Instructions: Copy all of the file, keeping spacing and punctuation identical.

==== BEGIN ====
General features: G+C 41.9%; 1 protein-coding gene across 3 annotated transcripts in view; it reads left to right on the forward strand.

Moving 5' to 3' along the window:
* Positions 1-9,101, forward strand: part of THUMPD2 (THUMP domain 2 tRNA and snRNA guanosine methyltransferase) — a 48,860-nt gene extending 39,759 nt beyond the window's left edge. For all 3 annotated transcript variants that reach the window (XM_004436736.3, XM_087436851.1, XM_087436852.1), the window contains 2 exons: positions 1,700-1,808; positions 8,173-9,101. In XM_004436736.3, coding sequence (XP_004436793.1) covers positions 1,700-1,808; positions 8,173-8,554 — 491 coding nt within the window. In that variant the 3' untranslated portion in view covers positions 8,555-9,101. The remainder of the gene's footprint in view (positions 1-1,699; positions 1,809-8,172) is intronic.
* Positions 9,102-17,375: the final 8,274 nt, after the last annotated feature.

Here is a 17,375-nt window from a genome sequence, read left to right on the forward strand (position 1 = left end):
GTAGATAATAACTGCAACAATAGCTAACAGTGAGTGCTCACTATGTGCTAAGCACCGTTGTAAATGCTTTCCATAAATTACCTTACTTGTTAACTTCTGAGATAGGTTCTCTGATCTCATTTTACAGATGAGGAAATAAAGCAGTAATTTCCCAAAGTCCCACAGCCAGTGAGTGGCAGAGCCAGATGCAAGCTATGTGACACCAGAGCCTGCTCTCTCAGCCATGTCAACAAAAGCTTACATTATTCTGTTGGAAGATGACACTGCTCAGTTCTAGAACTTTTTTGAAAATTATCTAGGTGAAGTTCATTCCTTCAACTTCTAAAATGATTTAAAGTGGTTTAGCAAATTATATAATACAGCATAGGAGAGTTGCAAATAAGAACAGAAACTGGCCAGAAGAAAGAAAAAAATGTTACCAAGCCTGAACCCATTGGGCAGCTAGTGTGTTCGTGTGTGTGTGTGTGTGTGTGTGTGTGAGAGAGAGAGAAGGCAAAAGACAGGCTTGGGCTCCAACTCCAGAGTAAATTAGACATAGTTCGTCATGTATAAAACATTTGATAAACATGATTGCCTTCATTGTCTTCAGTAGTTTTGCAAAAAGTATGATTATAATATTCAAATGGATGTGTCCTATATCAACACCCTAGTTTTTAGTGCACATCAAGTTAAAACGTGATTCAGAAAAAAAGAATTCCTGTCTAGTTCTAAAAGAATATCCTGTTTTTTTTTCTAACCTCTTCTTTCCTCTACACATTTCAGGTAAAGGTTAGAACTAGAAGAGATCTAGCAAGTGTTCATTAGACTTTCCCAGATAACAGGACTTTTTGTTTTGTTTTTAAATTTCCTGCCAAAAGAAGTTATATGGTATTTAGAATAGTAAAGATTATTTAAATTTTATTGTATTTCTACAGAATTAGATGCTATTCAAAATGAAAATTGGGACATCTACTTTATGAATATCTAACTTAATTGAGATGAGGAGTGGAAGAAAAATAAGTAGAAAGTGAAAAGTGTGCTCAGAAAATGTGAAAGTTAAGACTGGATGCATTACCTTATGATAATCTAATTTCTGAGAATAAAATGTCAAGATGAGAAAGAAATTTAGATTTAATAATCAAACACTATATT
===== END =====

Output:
General features: G+C 41.9%; 1 protein-coding gene across 3 annotated transcripts in view; it reads left to right on the forward strand.

Moving 5' to 3' along the window:
* Positions 1-9,101, forward strand: part of THUMPD2 (THUMP domain 2 tRNA and snRNA guanosine methyltransferase) — a 48,860-nt gene extending 39,759 nt beyond the window's left edge. For all 3 annotated transcript variants that reach the window (XM_004436736.3, XM_087436851.1, XM_087436852.1), the window contains 2 exons: positions 1,700-1,808; positions 8,173-9,101. In XM_004436736.3, coding sequence (XP_004436793.1) covers positions 1,700-1,808; positions 8,173-8,554 — 491 coding nt within the window. In that variant the 3' untranslated portion in view covers positions 8,555-9,101. The remainder of the gene's footprint in view (positions 1-1,699; positions 1,809-8,172) is intronic.
* Positions 9,102-17,375: the final 8,274 nt, after the last annotated feature.

Here is a 17,375-nt window from a genome sequence, read left to right on the forward strand (position 1 = left end):
GTAGATAATAACTGCAACAATAGCTAACAGTGAGTGCTCACTATGTGCTAAGCACCGTTGTAAATGCTTTCCATAAATTACCTTACTTGTTAACTTCTGAGATAGGTTCTCTGATCTCATTTTACAGATGAGGAAATAAAGCAGTAATTTCCCAAAGTCCCACAGCCAGTGAGTGGCAGAGCCAGATGCAAGCTATGTGACACCAGAGCCTGCTCTCTCAGCCATGTCAACAAAAGCTTACATTATTCTGTTGGAAGATGACACTGCTCAGTTCTAGAACTTTTTTGAAAATTATCTAGGTGAAGTTCATTCCTTCAACTTCTAAAATGATTTAAAGTGGTTTAGCAAATTATATAATACAGCATAGGAGAGTTGCAAATAAGAACAGAAACTGGCCAGAAGAAAGAAAAAAATGTTACCAAGCCTGAACCCATTGGGCAGCTAGTGTGTTCGTGTGTGTGTGTGTGTGTGTGTGTGTGAGAGAGAGAGAAGGCAAAAGACAGGCTTGGGCTCCAACTCCAGAGTAAATTAGACATAGTTCGTCATGTATAAAACATTTGATAAACATGATTGCCTTCATTGTCTTCAGTAGTTTTGCAAAAAGTATGATTATAATATTCAAATGGATGTGTCCTATATCAACACCCTAGTTTTTAGTGCACATCAAGTTAAAACGTGATTCAGAAAAAAAGAATTCCTGTCTAGTTCTAAAAGAATATCCTGTTTTTTTTTCTAACCTCTTCTTTCCTCTACACATTTCAGGTAAAGGTTAGAACTAGAAGAGATCTAGCAAGTGTTCATTAGACTTTCCCAGATAACAGGACTTTTTGTTTTGTTTTTAAATTTCCTGCCAAAAGAAGTTATATGGTATTTAGAATAGTAAAGATTATTTAAATTTTATTGTATTTCTACAGAATTAGATGCTATTCAAAATGAAAATTGGGACATCTACTTTATGAATATCTAACTTAATTGAGATGAGGAGTGGAAGAAAAATAAGTAGAAAGTGAAAAGTGTGCTCAGAAAATGTGAAAGTTAAGACTGGATGCATTACCTTATGATAATCTAATTTCTGAGAATAAAATGTCAAGATGAGAAAGAAATTTAGATTTAATAATCAAACACTATATT